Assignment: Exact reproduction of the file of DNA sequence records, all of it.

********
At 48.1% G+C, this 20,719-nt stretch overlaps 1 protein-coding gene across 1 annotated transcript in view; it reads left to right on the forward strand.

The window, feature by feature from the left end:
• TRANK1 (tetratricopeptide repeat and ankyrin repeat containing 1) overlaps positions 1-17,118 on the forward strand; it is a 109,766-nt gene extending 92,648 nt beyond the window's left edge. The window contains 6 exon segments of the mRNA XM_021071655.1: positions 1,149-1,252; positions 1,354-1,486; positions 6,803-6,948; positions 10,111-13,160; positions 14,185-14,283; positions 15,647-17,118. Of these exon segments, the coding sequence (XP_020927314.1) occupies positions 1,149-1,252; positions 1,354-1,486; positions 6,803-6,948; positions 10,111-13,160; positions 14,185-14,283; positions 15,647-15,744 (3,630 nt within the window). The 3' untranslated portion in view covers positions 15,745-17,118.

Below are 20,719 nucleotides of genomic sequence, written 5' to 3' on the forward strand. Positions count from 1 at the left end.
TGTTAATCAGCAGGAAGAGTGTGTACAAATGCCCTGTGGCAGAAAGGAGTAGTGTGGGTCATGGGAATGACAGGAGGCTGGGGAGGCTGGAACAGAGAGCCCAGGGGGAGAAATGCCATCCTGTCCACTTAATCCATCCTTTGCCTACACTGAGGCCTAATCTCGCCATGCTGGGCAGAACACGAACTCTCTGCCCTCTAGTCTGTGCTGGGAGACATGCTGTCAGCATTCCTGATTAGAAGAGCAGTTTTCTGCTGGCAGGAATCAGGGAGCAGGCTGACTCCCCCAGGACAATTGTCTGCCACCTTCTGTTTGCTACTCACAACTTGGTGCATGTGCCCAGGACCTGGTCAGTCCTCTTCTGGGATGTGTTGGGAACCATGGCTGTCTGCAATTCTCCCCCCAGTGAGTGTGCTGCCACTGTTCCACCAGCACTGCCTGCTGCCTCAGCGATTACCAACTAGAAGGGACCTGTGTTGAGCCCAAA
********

At 48.1% G+C, this 20,719-nt stretch overlaps 1 protein-coding gene across 1 annotated transcript in view; it reads left to right on the forward strand.

The window, feature by feature from the left end:
• TRANK1 (tetratricopeptide repeat and ankyrin repeat containing 1) overlaps positions 1-17,118 on the forward strand; it is a 109,766-nt gene extending 92,648 nt beyond the window's left edge. The window contains 6 exon segments of the mRNA XM_021071655.1: positions 1,149-1,252; positions 1,354-1,486; positions 6,803-6,948; positions 10,111-13,160; positions 14,185-14,283; positions 15,647-17,118. Of these exon segments, the coding sequence (XP_020927314.1) occupies positions 1,149-1,252; positions 1,354-1,486; positions 6,803-6,948; positions 10,111-13,160; positions 14,185-14,283; positions 15,647-15,744 (3,630 nt within the window). The 3' untranslated portion in view covers positions 15,745-17,118.

Below are 20,719 nucleotides of genomic sequence, written 5' to 3' on the forward strand. Positions count from 1 at the left end.
TGTTAATCAGCAGGAAGAGTGTGTACAAATGCCCTGTGGCAGAAAGGAGTAGTGTGGGTCATGGGAATGACAGGAGGCTGGGGAGGCTGGAACAGAGAGCCCAGGGGGAGAAATGCCATCCTGTCCACTTAATCCATCCTTTGCCTACACTGAGGCCTAATCTCGCCATGCTGGGCAGAACACGAACTCTCTGCCCTCTAGTCTGTGCTGGGAGACATGCTGTCAGCATTCCTGATTAGAAGAGCAGTTTTCTGCTGGCAGGAATCAGGGAGCAGGCTGACTCCCCCAGGACAATTGTCTGCCACCTTCTGTTTGCTACTCACAACTTGGTGCATGTGCCCAGGACCTGGTCAGTCCTCTTCTGGGATGTGTTGGGAACCATGGCTGTCTGCAATTCTCCCCCCAGTGAGTGTGCTGCCACTGTTCCACCAGCACTGCCTGCTGCCTCAGCGATTACCAACTAGAAGGGACCTGTGTTGAGCCCAAA